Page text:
The legal dispute between the Trinidad and Tobago Football Association (TTFA) and the association football world governing body, Fédération Internationale de Football Association (‘FIFA’), arose following the FIFA decision to appoint a Normalization Committee in place of the elected executive of the TTFA, after it was found that the TTFA was devoid of proper internal control and in a poor financial state having incurred $TT50M in debt.[14]

The ousted executive sought to challenge this appointment before the Court of Arbitration for Sport (CAS) but later withdrew its application, alleging that FIFA did not demonstrate its willingness to proceed. The TTFA also questioned the apparent institutional biases shown by CAS in so far as the CAS demanding that TTFA pay the full advance costs of the arbitration. Consequently, the matter was brought before the High Court of Trinidad and Tobago.

The High Court ruled in favour of the TTFA. It pointed to the fact that the TTFA was a statutorily created corporation which effectively brought it into the realm of public law. Moreover, it noted that Parliament would have expressly outlined if FIFA’s statutes intended to oust the jurisdiction of the courts, but that this was not the case. In this regard, the position countenanced in Keith Look Loy was largely adopted.

On appeal, however, the ruling was subsequently overturned. Amongst other things, the Court of Appeal declared that the High Court erred by refusing to stay the domestic proceedings so as to allow the matter to be countenanced before the CAS. In particular, it pointed to fact that the TTFA, by virtue of s. 67 of its Constitution, submitted itself to CAS jurisdiction, thereby foregoing the civil jurisdiction of the High Court.[15] It is worthy to note, however, that s.7 of the TTFA Constitution permitted judicial intervention if there was a sufficient reason for such. This, one may advance, allowed for a balance to be struck between party autonomy, on the one hand, and the possible need for domestic litigation, on the other. Nevertheless, the court found that s.7 did not come into operation in these circumstances and, as such, the jurisdiction of the court remained ousted.

Secondly, the court propounded that the lower court had misapplied the source of power test by concluding that the TTFA incorporation by an Act of Parliament was sufficient for the purposes of bringing it into the realm of public law. Whilst the TTFA did, in fact, derive a statutory source of power, a deeper level of scrutinization revealed that the TTFA Act had been introduced into Parliament, as a private member’s bill, without being subject to debate in either the House or the Senate. Thus, the entity’s incorporation was not strictly underpinned by public policy. 

Finally, the court noted that the CAS is a specialised arbitral body, comprised of a highly skilled panel which can adequately deal with sporting disputes. It is submitted that the CAS is the most appropriate forum for the ventilation of sports-related disputes, equipped with the machinery and competence to dispense justice in a contextualised manner to the nuanced area of sports law.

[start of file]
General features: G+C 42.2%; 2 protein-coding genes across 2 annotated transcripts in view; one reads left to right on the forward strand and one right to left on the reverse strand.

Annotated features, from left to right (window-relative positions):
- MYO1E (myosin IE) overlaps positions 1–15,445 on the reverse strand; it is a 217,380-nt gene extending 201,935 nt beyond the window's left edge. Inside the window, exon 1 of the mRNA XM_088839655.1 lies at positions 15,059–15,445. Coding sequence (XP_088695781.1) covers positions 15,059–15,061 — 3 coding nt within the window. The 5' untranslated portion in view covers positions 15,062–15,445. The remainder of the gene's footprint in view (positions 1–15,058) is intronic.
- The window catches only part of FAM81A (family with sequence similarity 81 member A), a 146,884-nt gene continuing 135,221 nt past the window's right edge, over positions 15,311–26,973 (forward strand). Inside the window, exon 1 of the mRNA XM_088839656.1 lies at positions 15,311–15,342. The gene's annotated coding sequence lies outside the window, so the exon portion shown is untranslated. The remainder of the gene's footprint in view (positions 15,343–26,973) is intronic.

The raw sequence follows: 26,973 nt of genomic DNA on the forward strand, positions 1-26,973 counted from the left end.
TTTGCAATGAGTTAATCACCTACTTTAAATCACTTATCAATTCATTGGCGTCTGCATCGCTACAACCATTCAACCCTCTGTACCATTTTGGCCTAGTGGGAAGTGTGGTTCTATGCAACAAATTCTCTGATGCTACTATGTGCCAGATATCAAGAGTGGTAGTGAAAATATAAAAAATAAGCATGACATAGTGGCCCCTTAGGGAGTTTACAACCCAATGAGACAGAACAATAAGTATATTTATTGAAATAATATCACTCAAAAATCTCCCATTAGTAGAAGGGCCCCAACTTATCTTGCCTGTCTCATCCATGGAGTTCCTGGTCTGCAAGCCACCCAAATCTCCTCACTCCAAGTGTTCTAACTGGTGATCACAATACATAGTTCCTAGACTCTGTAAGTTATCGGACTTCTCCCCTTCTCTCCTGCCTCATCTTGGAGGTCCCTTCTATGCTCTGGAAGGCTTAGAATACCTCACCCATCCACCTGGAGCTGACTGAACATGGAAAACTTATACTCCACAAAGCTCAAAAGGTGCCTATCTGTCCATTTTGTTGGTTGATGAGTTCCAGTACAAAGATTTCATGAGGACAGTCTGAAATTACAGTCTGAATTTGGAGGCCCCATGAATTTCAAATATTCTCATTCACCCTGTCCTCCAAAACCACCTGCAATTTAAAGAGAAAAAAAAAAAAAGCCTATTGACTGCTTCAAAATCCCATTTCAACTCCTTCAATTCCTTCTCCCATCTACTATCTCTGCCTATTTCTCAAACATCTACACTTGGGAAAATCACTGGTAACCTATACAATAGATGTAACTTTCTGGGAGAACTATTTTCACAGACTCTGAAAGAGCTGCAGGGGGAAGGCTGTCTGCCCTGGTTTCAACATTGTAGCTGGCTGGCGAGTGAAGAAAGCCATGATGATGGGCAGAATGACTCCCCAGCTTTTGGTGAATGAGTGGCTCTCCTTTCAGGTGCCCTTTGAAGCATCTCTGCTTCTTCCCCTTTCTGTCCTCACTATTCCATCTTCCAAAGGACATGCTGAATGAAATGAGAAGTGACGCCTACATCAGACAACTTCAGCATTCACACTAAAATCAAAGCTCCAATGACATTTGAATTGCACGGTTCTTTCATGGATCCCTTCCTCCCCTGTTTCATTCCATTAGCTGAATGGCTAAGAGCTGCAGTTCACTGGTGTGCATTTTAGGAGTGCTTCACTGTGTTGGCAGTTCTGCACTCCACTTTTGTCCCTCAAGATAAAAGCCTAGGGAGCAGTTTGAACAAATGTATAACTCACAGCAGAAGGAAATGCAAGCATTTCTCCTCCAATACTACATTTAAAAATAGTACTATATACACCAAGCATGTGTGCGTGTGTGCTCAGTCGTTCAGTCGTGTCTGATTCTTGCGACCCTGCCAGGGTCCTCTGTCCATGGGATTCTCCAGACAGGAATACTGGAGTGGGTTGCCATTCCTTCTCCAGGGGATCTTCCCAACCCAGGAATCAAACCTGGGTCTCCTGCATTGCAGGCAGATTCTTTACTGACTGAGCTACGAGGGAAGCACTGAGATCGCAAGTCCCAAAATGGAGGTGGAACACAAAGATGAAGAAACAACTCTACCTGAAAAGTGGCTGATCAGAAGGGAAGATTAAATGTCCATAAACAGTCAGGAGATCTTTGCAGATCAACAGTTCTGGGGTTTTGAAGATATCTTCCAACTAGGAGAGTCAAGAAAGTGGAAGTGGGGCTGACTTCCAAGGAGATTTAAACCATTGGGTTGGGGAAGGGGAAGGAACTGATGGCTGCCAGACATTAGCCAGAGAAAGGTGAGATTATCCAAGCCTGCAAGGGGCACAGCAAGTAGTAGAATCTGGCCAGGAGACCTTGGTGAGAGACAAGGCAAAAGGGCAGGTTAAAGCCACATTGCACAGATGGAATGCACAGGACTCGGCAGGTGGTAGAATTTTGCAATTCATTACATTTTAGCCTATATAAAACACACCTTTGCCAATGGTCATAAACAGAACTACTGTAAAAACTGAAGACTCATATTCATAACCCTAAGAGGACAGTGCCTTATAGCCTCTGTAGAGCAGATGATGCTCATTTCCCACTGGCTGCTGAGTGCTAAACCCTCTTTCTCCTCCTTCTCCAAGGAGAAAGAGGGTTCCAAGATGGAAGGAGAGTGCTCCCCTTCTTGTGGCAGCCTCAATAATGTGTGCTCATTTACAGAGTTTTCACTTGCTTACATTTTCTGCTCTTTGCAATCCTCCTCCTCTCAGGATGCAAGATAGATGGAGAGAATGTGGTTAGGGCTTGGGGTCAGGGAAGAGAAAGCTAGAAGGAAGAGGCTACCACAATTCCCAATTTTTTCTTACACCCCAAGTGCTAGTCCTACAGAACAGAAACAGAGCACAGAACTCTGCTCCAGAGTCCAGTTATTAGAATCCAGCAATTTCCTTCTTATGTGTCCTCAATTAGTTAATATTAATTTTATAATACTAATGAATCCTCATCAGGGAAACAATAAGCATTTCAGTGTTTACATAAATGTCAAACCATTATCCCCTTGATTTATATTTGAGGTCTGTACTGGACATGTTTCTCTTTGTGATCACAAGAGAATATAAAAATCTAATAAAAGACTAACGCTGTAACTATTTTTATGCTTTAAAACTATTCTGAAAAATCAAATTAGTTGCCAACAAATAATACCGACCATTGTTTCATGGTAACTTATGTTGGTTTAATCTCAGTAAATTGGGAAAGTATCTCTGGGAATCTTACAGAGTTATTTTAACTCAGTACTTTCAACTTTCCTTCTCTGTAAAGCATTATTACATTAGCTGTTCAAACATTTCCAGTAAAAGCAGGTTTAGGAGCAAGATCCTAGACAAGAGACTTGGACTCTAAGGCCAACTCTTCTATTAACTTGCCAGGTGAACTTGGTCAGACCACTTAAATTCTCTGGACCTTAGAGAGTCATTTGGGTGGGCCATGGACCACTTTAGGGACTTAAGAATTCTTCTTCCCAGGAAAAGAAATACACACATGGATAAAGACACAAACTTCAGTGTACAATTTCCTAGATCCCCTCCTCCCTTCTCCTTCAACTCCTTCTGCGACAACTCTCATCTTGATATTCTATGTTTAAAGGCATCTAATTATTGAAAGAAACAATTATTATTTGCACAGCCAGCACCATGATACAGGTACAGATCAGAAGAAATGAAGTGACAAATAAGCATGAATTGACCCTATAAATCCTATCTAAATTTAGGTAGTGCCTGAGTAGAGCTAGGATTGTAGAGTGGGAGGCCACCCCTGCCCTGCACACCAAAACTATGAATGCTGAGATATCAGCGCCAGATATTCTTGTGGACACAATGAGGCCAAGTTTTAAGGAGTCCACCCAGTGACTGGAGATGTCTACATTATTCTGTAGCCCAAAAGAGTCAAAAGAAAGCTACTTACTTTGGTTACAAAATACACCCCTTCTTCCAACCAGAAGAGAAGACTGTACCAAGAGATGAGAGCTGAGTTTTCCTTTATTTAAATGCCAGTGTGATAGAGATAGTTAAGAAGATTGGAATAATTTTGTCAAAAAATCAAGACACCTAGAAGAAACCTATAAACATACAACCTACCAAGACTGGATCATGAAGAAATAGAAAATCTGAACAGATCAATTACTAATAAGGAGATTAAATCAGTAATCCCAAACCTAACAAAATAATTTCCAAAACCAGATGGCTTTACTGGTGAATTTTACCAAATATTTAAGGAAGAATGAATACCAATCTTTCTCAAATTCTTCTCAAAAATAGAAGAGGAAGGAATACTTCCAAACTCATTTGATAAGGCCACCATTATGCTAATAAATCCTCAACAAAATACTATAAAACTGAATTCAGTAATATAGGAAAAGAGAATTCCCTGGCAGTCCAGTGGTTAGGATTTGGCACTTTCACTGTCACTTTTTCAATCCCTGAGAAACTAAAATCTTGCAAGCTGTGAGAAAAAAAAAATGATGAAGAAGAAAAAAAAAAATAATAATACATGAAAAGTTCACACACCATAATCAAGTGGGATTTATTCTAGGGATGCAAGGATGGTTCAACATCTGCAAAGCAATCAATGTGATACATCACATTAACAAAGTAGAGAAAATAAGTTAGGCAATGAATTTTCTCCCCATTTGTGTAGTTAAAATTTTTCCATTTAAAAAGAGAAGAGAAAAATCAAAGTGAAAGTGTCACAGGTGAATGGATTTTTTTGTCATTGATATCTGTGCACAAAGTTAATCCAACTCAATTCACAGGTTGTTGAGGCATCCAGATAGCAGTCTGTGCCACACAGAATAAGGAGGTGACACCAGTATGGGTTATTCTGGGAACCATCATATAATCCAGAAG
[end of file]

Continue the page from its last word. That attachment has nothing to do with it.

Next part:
Concluding Thoughts

The TTFA case represents yet another decision where a Caribbean court has concluded that a sporting entity falls outside the scope of public law.

The Court of Appeal in TTFA rightly took the opportunity to dispute the ratio decidendi of the Keith Look Loy decision since most courts within the region have found SGBs to fall outside the purview of judicial review; and out of the minuscule number of judgements which have held otherwise, one of them (Griffith) has already been potentially overruled.

Ultimately, the Court of Appeal decision in the TTFA case has potentially put the nail in the coffin with respect to the argument that SGBs within the Caribbean region are amenable to judicial review.

The operative word is ‘potentially’ as this decision can be challenged before the Privy Council, although no such appeal has been filed to date.

In the absence of a Privy Council ruling, one will have to wait and see whether the judgement will be endorsed by other regional courts.


[1] The Authors may be contacted by e-mail at ‘alexanderdolsingh@gmail.com’ and ‘aaronmorales476@gmail.com’.

[2] R v Disciplinary Committee of the Jockey Club ex p Aga Khan [1993] 1 WLR 909 and R v Disciplinary Committee of the Jockey Club ex p Massingberd-Mundy [1993] 2 ALL ER 207.

[3] Ben Cisneros, ‘Challenging the call: Should sports governing bodies be subject to judicial review?’ (2020)  International Sports Law Journal < https://link.springer.com/article/10.1007/s40318-020-00165-9 > accessed 8 June 2021.

[4] Civil Appeal No. P225 of 2020.

[5] LC 2008 HC 10.

[6] BB1999 CA 8.

[7] Ramdial v. Trinidad and Tobago Racing Authority TT 1985 HC 64.

[8] United Bookmakers Association v. Caymanas Track Limited JM 2011 SC 56.

[9] HC 13 1989.

[10] CV 2018-03080.

[11] CIVIL APPEAL NO.4235 OF 2014.

[12] CV2019-01537.

[13] The Fédération Internationale de Football Association v Trinidad and Tobago Football Association Civil Appeal No. P225 of 2020.

[14] Daily Express, ‘FIFA appoints Hadad to lead normalization committee’ Trinidad Express Newspapers (Port-of-Spain, 27 March 2020) <https://trinidadexpress.com/sportsextra/fifa-appoints-hadad-to-lead-normalisation-committee/article_f6605ea4-705d-11ea-a6de-d7412e3c1969.html> accessed 23 October 2020.

[15] The Fédération Internationale de Football Association v Trinidad and Tobago Football Association Civil Appeal No. P225 of 2020, para 29.